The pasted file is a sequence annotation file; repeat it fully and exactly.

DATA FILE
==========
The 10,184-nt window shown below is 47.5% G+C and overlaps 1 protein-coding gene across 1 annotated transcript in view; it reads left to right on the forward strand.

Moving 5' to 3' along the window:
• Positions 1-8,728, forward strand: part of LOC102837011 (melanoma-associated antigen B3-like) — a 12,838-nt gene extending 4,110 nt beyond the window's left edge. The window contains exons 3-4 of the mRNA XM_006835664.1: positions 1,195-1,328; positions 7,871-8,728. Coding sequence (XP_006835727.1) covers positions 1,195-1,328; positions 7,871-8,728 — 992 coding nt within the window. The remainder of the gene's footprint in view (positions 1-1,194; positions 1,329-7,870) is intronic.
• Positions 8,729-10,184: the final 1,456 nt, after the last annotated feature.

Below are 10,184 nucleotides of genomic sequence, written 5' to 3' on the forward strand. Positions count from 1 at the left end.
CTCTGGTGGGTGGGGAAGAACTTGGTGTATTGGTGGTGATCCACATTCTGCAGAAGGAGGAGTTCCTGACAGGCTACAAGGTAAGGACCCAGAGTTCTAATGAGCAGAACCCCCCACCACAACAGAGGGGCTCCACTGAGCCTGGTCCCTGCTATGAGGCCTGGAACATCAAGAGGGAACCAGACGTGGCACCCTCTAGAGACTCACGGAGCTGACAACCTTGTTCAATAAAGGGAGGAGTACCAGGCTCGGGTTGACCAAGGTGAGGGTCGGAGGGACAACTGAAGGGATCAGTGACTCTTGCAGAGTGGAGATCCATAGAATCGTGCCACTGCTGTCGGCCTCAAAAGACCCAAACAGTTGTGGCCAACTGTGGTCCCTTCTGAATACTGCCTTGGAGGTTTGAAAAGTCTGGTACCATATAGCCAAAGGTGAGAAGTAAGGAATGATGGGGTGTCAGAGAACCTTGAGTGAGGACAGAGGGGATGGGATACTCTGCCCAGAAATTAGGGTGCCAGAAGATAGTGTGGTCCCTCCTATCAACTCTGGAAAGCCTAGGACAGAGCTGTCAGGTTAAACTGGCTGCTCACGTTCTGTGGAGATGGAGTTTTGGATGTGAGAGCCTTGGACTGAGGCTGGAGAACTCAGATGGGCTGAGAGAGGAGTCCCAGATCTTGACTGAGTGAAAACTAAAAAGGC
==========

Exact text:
The 10,184-nt window shown below is 47.5% G+C and overlaps 1 protein-coding gene across 1 annotated transcript in view; it reads left to right on the forward strand.

Moving 5' to 3' along the window:
• Positions 1-8,728, forward strand: part of LOC102837011 (melanoma-associated antigen B3-like) — a 12,838-nt gene extending 4,110 nt beyond the window's left edge. The window contains exons 3-4 of the mRNA XM_006835664.1: positions 1,195-1,328; positions 7,871-8,728. Coding sequence (XP_006835727.1) covers positions 1,195-1,328; positions 7,871-8,728 — 992 coding nt within the window. The remainder of the gene's footprint in view (positions 1-1,194; positions 1,329-7,870) is intronic.
• Positions 8,729-10,184: the final 1,456 nt, after the last annotated feature.

Below are 10,184 nucleotides of genomic sequence, written 5' to 3' on the forward strand. Positions count from 1 at the left end.
CTCTGGTGGGTGGGGAAGAACTTGGTGTATTGGTGGTGATCCACATTCTGCAGAAGGAGGAGTTCCTGACAGGCTACAAGGTAAGGACCCAGAGTTCTAATGAGCAGAACCCCCCACCACAACAGAGGGGCTCCACTGAGCCTGGTCCCTGCTATGAGGCCTGGAACATCAAGAGGGAACCAGACGTGGCACCCTCTAGAGACTCACGGAGCTGACAACCTTGTTCAATAAAGGGAGGAGTACCAGGCTCGGGTTGACCAAGGTGAGGGTCGGAGGGACAACTGAAGGGATCAGTGACTCTTGCAGAGTGGAGATCCATAGAATCGTGCCACTGCTGTCGGCCTCAAAAGACCCAAACAGTTGTGGCCAACTGTGGTCCCTTCTGAATACTGCCTTGGAGGTTTGAAAAGTCTGGTACCATATAGCCAAAGGTGAGAAGTAAGGAATGATGGGGTGTCAGAGAACCTTGAGTGAGGACAGAGGGGATGGGATACTCTGCCCAGAAATTAGGGTGCCAGAAGATAGTGTGGTCCCTCCTATCAACTCTGGAAAGCCTAGGACAGAGCTGTCAGGTTAAACTGGCTGCTCACGTTCTGTGGAGATGGAGTTTTGGATGTGAGAGCCTTGGACTGAGGCTGGAGAACTCAGATGGGCTGAGAGAGGAGTCCCAGATCTTGACTGAGTGAAAACTAAAAAGGC